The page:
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Review: Carlson, Benefit Street Band bring wit to Woody Hawley series

CHARLESTON, W.Va. -- Who would have thought that within hours of having my heart broken in double overtime by a successful two-point conversion, that there would be joy in my life so soon afterward.

Thank you Rob Carlson and the Benefit Street Band for making me crackle with laughter, forgetting my sorrows over a one-point loss by West Virginia University to Texas Christian University. 

Carlson and two of the three other band members performed Saturday at the Clay Center Walker Theater as part of the Woody Hawley singer/songwriter series.

Think about it. How many concerts have you gone to where the encore is a song about all the side effects of various medications and the audience is encouraged to sing along on the one-word chorus "diarrhea." And they did!

Carlson is a singer/songwriter with a wicked wit that he uses to parody smug folk singers and pop icons.

He claimed not be able to mimic celebrities for too long -- "My John Wayne imitation becomes the late Howard Cosell. I can't stay with it."

He did sound a lot like Elvis in his opening song "It's Good to be King" -- with "good looks and a million bucks..."

And then there's -- it must be a love/hate relationship with Bob Dylan. For many years, he did parodies of Dylan for American Comedy Network. And he performed one Saturday, "A Hard Rain's A Gonna Fall," only in this version the blue-eyed son overdoses on Viagra.

Still, he chose Dylan's "I Shall Be Released" when he invited old Charleston friends to join him and his band on stage. They were Charleston lawyer Josh Barrett, who Carlson said he has known since grade school and once played together in the same band; Bartett's wife, Julie Adams of the Mountain Stage Band; and Ron Sowell, also of the Mountain Stage band and artistic director of the Woody Hawley series.

The extended group also sang "Peaceable Kingdom," which Carlson co-wrote with Jon Gailman in 1974. Ron Sowell told how he heard the song in an Atlanta record shop and liking it so much, he bought Carlson's album and recorded the song with the band he then played with -- The Putnam County Pickers.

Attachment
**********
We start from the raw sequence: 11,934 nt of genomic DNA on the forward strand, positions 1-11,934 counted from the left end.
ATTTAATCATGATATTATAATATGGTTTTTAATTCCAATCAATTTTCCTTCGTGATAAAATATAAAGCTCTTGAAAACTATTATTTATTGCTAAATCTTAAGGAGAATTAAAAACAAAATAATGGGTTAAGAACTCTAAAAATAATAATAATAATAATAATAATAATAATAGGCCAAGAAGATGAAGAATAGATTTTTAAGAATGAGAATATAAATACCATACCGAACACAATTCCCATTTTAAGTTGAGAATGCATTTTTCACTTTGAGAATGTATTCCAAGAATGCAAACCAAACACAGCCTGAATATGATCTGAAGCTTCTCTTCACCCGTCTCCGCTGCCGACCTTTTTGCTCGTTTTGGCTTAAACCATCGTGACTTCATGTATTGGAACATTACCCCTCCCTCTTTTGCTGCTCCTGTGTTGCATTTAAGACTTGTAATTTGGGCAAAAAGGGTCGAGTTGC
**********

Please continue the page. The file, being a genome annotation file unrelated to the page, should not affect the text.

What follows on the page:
Another West Virginia connection is the Avalon Folk Festival in Paw Paw, where Carlson and his band have played at the clothes optional event. Naturally, Carlson got a song out of it: Done in Calypso style, Carlson sang of "folk music in the raw in old Paw Paw."

It wasn't all laughs, though. There were what Carlson called "quiet songs," like "The One Called Shenandoah," in which a country singer has been singing for 40 years about "Wildflower, Tennessee and Shenandoah."  

Carlson was accompanied by very accomplished musicians; Paul Payton on the key board and Vinnie Pasternak on the mandolin and banjo provided a polished sound to the sets.

Nels Andrews opened the evening with a half dozen of his original, very literate songs. He won the hearts of the audience by sharing his ordeal. He learned on Saturday morning that he hadn't arrived in Charleston, W.Va. He was, instead, in Charles Town, W.Va.

The next Woody Hawley concert is Jan. 5, featuring Michael Johnson.  

Reach Rosalie Earle at earle@wvgazette.com or 304-348-5115.


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